A 10-year-old girl being dragged a distance when her skirt got entangled in a car full of boys trying to eve-tease her older sister and friend is the story that nightmares are made of. The severely injured and traumatised girl is in hospital and almost 12 days after the shocking incident, the police have slowly moved into action after intense pressure from activists and the media. They have registered charges of eve-teasing, that peculiar Indian expression for physically intimidating women, and of driving without a licence. But there the matter stands. We have heard such stories so many times and each time the offenders either get off, scot-free or lightly, thanks to the police falling down on their job. No wonder then that people just don’t trust the police and often prefer to keep quiet rather than report a crime.
There is no getting away from the fact that politicisation and criminalisation of the police force is growing in all states. We all know that political interference often prevents the police from doing an honest job as many high-profile cases show. Unscrupulous politicians and bureaucrats are not above using the police as instruments of criminality. Having said that, one cannot wish away political executive control over the police in a democratic system. But the challenge is to see that this is done legitimately and for the public good. We have had several commissions, among them the Padmanabhiah Committee on police reforms, to review and come up with suggestions on police reform. But as with most commissions, its findings are gathering dust. Of course, no revolutionary recommendations were made. Even so, basic things like improving the status and living conditions of the constabulary, instituting a new code of conduct, putting in place an in-house vigilance system and reviewing the records of arrests made were suggested. The criminal justice system is so inefficient that the police are encouraged to cut corners when dealing with crime. The famous encounter killings of gangsters in Mumbai is an example. What we really need is a mechanism to police the police. The US has a civilian complaint review board that is empowered to receive, investigate, hear, make findings and recommend action on complaints against police officers. We could think of something similar here.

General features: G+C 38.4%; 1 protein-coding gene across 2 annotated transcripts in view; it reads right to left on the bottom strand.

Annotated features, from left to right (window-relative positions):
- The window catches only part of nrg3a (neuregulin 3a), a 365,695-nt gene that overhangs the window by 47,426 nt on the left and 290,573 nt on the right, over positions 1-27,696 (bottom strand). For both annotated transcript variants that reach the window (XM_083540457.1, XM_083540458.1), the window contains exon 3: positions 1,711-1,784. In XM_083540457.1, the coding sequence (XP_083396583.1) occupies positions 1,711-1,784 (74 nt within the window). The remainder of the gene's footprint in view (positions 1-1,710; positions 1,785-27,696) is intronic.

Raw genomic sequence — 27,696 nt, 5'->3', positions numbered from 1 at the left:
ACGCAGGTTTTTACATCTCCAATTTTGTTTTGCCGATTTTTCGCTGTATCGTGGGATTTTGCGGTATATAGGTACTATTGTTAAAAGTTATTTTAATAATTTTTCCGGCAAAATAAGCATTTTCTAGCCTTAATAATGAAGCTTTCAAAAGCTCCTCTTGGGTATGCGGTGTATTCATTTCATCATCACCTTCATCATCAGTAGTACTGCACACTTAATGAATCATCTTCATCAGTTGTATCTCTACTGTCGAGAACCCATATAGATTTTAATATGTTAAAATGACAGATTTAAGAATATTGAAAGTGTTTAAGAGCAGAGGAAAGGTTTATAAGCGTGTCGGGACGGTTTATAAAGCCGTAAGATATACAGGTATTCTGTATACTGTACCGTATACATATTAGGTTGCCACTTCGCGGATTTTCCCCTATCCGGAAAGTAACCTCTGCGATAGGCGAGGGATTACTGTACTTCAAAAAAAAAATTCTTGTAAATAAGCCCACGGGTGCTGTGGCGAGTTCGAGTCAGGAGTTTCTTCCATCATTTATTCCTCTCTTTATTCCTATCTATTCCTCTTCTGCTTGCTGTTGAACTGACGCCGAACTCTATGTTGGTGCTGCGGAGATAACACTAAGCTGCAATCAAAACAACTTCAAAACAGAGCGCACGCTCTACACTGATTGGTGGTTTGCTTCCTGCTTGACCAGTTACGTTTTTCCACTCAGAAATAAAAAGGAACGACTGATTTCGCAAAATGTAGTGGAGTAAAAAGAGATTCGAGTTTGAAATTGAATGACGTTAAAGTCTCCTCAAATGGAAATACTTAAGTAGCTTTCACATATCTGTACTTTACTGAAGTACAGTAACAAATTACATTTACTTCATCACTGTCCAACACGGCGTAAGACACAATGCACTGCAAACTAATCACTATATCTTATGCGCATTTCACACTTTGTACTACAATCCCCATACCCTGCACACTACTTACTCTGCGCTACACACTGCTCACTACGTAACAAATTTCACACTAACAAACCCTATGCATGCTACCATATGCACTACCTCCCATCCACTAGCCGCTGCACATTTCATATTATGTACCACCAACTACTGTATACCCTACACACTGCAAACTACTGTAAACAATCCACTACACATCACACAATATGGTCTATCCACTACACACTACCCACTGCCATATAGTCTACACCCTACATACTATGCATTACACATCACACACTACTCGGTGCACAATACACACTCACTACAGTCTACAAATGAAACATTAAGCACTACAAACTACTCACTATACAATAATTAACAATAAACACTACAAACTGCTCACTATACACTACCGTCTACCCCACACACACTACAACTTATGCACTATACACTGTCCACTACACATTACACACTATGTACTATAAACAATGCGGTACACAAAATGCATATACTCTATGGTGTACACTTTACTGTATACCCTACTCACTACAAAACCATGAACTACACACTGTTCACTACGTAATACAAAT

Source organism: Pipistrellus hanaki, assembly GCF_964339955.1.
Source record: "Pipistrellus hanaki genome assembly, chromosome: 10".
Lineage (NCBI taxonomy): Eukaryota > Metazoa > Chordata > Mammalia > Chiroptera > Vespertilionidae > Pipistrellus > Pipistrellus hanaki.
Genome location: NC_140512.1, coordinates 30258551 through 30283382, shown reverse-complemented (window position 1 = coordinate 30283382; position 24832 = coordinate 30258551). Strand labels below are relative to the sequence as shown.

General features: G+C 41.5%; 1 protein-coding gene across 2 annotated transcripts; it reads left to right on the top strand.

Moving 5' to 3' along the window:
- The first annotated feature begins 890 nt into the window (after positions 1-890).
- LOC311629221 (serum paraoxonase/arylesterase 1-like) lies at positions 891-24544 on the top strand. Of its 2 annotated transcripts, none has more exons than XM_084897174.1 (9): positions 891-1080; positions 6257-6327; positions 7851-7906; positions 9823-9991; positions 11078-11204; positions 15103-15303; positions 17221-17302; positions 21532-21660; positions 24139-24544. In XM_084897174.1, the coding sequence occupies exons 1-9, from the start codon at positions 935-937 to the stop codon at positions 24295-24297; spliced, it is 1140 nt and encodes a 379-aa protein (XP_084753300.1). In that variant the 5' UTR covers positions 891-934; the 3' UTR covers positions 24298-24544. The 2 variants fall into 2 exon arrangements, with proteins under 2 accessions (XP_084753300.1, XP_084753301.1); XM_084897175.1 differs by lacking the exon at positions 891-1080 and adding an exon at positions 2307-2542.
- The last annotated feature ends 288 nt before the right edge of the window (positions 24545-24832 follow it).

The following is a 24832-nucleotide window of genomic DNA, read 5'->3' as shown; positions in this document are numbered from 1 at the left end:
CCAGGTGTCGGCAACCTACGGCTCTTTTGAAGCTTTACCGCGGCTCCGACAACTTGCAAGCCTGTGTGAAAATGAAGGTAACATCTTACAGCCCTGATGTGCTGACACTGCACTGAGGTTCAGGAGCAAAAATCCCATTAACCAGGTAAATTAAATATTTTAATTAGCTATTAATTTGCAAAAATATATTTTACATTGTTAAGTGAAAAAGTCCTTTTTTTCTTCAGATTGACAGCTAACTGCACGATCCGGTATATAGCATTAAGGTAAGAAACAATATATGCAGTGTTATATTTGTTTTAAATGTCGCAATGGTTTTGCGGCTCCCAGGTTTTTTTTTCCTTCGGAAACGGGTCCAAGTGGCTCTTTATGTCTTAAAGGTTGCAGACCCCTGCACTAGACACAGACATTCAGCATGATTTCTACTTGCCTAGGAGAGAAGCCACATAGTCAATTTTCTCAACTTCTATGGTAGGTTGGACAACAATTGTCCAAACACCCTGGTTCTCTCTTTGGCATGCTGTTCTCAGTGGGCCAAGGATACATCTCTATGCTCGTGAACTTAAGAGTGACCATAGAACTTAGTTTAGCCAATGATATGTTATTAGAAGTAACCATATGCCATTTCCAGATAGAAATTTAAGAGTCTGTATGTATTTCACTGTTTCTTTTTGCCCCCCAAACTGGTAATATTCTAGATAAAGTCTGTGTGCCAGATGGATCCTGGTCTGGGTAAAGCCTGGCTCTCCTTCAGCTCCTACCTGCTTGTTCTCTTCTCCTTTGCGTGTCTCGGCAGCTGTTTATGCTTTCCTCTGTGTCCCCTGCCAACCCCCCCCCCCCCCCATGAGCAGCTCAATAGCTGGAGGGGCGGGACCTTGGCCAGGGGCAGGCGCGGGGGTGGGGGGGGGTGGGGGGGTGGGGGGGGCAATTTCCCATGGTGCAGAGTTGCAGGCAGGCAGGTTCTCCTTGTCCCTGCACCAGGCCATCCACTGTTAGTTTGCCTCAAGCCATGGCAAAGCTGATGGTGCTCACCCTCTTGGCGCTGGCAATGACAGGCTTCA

Policing has to involve the very society that it touches. People must feel confident that when they approach the police, every effort will be made to see that justice is done. Sadly, the opposite sentiment is prevalent here.